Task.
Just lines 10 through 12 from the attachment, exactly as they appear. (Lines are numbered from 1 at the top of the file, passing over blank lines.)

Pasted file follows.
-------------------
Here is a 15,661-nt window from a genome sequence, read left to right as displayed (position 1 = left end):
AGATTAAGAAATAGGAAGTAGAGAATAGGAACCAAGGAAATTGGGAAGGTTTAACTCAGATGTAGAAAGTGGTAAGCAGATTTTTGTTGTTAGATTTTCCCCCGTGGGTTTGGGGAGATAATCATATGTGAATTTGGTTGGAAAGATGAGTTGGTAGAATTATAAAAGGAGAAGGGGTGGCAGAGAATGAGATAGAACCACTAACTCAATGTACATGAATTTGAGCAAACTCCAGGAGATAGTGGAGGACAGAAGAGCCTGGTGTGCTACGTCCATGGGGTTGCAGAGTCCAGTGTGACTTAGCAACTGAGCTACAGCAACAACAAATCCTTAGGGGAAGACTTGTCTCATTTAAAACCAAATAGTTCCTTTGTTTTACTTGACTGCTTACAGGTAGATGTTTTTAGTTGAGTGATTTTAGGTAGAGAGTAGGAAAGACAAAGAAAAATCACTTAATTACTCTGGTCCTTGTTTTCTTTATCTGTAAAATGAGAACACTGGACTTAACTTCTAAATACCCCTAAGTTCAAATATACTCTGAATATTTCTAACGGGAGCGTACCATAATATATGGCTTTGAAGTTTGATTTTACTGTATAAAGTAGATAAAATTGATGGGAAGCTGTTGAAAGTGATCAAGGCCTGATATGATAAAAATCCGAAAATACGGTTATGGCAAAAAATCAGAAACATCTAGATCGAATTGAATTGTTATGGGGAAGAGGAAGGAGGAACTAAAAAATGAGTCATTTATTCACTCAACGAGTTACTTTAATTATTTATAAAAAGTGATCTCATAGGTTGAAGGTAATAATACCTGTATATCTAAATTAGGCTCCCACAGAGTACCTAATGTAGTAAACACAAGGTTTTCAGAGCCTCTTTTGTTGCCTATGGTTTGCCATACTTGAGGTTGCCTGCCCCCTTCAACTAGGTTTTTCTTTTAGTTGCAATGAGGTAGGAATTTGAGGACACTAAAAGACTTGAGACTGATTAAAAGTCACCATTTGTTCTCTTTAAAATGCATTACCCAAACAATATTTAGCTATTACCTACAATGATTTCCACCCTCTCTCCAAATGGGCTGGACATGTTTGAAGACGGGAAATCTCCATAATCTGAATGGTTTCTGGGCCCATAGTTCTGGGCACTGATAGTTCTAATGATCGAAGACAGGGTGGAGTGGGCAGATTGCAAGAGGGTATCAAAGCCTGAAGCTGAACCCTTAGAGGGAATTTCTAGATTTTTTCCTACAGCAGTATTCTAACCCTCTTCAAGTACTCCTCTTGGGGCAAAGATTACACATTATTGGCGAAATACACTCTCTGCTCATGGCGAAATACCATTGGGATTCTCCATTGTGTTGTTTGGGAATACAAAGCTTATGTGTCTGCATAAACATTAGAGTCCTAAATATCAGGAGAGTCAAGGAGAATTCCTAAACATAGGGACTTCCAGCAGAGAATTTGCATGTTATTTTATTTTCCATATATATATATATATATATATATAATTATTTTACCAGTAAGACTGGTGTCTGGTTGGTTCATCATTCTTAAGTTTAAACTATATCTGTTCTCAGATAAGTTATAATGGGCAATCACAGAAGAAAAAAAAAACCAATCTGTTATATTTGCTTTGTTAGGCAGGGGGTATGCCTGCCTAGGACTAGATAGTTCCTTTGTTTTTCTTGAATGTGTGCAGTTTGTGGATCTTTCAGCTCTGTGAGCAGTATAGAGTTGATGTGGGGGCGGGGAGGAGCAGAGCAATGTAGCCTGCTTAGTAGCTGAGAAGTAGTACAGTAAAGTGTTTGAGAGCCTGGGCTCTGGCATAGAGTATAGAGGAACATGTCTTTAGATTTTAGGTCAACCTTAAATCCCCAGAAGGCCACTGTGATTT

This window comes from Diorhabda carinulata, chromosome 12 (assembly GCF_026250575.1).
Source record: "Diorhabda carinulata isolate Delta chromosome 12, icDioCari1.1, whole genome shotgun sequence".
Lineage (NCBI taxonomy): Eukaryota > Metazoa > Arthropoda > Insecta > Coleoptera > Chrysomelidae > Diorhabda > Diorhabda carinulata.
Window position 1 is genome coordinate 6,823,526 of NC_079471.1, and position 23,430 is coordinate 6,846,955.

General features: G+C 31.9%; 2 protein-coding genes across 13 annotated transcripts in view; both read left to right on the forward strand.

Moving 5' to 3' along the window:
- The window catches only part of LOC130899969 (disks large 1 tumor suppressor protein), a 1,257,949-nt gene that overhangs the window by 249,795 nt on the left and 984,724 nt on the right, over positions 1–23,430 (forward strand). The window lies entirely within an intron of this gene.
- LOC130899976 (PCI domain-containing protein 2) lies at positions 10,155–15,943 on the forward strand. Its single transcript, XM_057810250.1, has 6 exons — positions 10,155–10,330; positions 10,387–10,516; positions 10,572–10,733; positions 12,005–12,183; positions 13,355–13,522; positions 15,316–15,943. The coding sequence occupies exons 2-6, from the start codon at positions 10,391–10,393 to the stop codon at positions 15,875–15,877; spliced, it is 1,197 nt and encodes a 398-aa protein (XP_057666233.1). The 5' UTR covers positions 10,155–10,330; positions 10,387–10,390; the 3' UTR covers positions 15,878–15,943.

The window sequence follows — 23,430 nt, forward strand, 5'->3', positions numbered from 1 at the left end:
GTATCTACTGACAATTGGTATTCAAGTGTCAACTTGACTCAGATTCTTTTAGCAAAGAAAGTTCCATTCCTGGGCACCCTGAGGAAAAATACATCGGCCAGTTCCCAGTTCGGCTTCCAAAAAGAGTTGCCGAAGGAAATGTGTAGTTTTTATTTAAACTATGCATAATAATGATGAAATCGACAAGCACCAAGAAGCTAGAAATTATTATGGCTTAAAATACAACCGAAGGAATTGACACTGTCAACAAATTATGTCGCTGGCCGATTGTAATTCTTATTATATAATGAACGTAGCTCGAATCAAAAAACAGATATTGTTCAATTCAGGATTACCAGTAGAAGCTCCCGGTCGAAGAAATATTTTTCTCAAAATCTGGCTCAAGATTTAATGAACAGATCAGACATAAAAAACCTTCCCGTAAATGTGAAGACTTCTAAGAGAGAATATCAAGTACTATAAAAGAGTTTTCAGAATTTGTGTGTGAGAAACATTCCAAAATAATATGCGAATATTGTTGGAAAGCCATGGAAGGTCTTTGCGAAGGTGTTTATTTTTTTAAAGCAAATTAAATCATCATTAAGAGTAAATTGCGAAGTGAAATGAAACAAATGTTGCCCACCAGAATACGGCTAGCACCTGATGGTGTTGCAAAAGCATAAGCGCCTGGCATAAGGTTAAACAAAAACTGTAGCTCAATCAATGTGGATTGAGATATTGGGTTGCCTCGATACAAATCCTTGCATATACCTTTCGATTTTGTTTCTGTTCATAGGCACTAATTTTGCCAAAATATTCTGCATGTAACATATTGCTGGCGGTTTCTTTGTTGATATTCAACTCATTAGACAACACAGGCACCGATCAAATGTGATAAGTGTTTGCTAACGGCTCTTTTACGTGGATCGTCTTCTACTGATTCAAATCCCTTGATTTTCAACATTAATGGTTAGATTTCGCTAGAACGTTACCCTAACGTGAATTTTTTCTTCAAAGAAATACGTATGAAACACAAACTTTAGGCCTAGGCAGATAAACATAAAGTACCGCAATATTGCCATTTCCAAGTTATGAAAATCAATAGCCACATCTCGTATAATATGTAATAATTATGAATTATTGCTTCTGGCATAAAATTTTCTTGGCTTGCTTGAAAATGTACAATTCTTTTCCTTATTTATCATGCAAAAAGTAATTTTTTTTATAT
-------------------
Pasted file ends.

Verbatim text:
- LOC130899976 (PCI domain-containing protein 2) lies at positions 10,155–15,943 on the forward strand. Its single transcript, XM_057810250.1, has 6 exons — positions 10,155–10,330; positions 10,387–10,516; positions 10,572–10,733; positions 12,005–12,183; positions 13,355–13,522; positions 15,316–15,943. The coding sequence occupies exons 2-6, from the start codon at positions 10,391–10,393 to the stop codon at positions 15,875–15,877; spliced, it is 1,197 nt and encodes a 398-aa protein (XP_057666233.1). The 5' UTR covers positions 10,155–10,330; positions 10,387–10,390; the 3' UTR covers positions 15,878–15,943.

The window sequence follows — 23,430 nt, forward strand, 5'->3', positions numbered from 1 at the left end:
GTATCTACTGACAATTGGTATTCAAGTGTCAACTTGACTCAGATTCTTTTAGCAAAGAAAGTTCCATTCCTGGGCACCCTGAGGAAAAATACATCGGCCAGTTCCCAGTTCGGCTTCCAAAAAGAGTTGCCGAAGGAAATGTGTAGTTTTTATTTAAACTATGCATAATAATGATGAAATCGACAAGCACCAAGAAGCTAGAAATTATTATGGCTTAAAATACAACCGAAGGAATTGACACTGTCAACAAATTATGTCGCTGGCCGATTGTAATTCTTATTATATAATGAACGTAGCTCGAATCAAAAAACAGATATTGTTCAATTCAGGATTACCAGTAGAAGCTCCCGGTCGAAGAAATATTTTTCTCAAAATCTGGCTCAAGATTTAATGAACAGATCAGACATAAAAAACCTTCCCGTAAATGTGAAGACTTCTAAGAGAGAATATCAAGTACTATAAAAGAGTTTTCAGAATTTGTGTGTGAGAAACATTCCAAAATAATATGCGAATATTGTTGGAAAGCCATGGAAGGTCTTTGCGAAGGTGTTTATTTTTTTAAAGCAAATTAAATCATCATTAAGAGTAAATTGCGAAGTGAAATGAAACAAATGTTGCCCACCAGAATACGGCTAGCACCTGATGGTGTTGCAAAAGCATAAGCGCCTGGCATAAGGTTAAACAAAAACTGTAGCTCAATCAATGTGGATTGAGATATTGGGTTGCCTCGATACAAATCCTTGCATATACCTTTCGATTTTGTTTCTGTTCATAGGCACTAATTTTGCCAAAATATTCTGCATGTAACATATTGCTGGCGGTTTCTTTGTTGATATTCAACTCATTAGACAACACAGGCACCGATCAAATGTGATAAGTGTTTGCTAACGGCTCTTTTACGTGGATCGTCTTCTACTGATTCAAATCCCTTGATTTTCAACATTAATGGTTAGATTTCGCTAGAACGTTACCCTAACGTGAATTTTTTCTTCAAAGAAATACGTATGAAACACAAACTTTAGGCCTAGGCAGATAAACATAAAGTACCGCAATATTGCCATTTCCAAGTTATGAAAATCAATAGCCACATCTCGTATAATATGTAATAATTATGAATTATTGCTTCTGGCATAAAATTTTCTTGGCTTGCTTGAAAATGTACAATTCTTTTCCTTATTTATCATGCAAAAAGTAATTTTTTTTATAT